Emirates will upgrade a third daily return flight between Dubai and London's Heathrow Airport to the airline's flagship Airbus A380 this January.
For Australian travellers on the Kangaroo Route, that means another option for more comfortable seats on their connecting flight -- especially in business class -- and more seats available on the route.
The flights, EK029 to Heathrow and EK030 back to Dubai, will be upgraded to the A380 from 24 January 2012.
Currently, they're on Boeing 777-300ER planes, which have a less comfortable angled lie-flat business class seat than Emirates' world-class A380 business class fully flat bed.
That extra comfort, the stand-up bar at the back (ever popular on London flights), direct aisle access, more privacy, extra space and quieter A380 cabin all mean that savvy business travellers prefer Emirates' A380 flights where the schedules match up.
EK029 leaves Dubai at 0940 and arrives in London at 1330. Return flight EK030 departs at 1635 and arrives back in Dubai at 0325 the next morning. Each flight takes just under seven hours.
Eastbound, that's just enough time for a bite to eat, a drink and a chat at the bar, and a movie or a snooze before connecting in Dubai for the 14-hour onward journey to Australia. Westbound, it means you'll be able to top up your sleep onboard before hitting London at lunchtime.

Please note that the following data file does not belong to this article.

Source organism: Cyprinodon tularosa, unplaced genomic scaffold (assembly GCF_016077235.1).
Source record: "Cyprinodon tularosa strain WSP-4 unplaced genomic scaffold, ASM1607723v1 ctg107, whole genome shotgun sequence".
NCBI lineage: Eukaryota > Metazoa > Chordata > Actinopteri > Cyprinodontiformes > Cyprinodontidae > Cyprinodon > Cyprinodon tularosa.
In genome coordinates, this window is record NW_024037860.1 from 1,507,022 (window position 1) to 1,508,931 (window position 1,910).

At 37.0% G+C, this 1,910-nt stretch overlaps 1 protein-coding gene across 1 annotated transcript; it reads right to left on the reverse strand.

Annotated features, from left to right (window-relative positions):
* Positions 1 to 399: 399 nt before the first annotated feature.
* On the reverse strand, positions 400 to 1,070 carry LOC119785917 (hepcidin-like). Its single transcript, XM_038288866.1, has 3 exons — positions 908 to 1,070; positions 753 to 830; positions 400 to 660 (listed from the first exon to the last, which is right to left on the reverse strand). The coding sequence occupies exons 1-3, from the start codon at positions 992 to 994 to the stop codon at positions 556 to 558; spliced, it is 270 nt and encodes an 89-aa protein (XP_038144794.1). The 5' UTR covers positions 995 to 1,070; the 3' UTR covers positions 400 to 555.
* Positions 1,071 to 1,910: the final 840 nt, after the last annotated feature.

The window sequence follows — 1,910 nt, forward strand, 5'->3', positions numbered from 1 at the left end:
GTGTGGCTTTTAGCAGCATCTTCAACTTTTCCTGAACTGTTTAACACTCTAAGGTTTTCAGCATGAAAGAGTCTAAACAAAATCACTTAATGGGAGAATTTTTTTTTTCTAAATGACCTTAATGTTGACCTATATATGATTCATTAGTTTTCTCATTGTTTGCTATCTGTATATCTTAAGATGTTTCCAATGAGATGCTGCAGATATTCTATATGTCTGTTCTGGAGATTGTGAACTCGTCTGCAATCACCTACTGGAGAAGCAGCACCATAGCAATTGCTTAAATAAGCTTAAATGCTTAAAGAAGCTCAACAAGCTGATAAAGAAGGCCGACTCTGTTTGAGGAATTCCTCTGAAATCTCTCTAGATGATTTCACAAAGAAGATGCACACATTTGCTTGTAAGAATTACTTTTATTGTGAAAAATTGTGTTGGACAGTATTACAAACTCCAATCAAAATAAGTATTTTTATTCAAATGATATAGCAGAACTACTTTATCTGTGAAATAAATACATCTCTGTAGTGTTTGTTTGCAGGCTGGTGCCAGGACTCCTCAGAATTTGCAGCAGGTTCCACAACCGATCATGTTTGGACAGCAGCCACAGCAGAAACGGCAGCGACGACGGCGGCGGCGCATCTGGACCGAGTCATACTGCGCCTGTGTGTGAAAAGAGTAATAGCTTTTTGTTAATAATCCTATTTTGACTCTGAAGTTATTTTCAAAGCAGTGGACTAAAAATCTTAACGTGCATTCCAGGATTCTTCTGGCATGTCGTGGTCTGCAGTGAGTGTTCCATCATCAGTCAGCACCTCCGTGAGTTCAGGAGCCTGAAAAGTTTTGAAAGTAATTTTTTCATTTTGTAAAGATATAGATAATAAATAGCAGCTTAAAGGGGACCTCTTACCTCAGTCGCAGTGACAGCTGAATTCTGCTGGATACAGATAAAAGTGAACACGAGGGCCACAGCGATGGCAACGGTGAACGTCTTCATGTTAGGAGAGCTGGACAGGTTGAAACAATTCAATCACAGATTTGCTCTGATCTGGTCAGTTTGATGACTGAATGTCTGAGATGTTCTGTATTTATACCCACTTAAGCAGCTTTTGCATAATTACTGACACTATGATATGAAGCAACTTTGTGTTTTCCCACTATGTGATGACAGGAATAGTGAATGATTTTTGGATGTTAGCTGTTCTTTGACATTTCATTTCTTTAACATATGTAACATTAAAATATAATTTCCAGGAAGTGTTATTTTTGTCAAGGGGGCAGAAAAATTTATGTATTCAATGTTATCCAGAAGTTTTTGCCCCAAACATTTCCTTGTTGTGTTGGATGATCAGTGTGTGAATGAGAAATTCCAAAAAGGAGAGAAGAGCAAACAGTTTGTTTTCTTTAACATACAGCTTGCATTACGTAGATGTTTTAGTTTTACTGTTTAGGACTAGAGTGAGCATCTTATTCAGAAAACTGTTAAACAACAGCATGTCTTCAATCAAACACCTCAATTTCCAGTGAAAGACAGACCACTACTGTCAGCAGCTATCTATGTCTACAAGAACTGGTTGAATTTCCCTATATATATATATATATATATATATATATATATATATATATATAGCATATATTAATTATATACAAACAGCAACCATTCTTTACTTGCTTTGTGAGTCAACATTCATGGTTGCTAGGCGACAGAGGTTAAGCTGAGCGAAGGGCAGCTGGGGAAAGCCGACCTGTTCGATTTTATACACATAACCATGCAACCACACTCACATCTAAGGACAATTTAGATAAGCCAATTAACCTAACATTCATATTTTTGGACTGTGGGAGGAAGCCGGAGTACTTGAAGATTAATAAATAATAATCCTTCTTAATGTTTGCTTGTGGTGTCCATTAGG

Many Australian flights via Dubai are timed to connect with EK001 (also an A380 flight) to London, which departs at 0745. But an extra A380 connection a couple of hours later is useful in case of delays and in case that EK001 flight is full.
Eastbound, the extra flight is less useful -- except if you're doing business in Dubai or happen to be taking Emirates up on one of its regular free hotel stopover in Dubai offers. In those cases, it's one more option to get to and from London in greater comfort.
If you're flying on Emirates' A380, make sure you pick the best seats in business class -- buzzing seat next to a colleague near the bar, or quiet private corner near the front of the plane?
About John Walton
Aviation journalist and travel columnist John took his first long-haul flight when he was eight weeks old and hasn't looked back since. Well, except when facing rearwards in business class.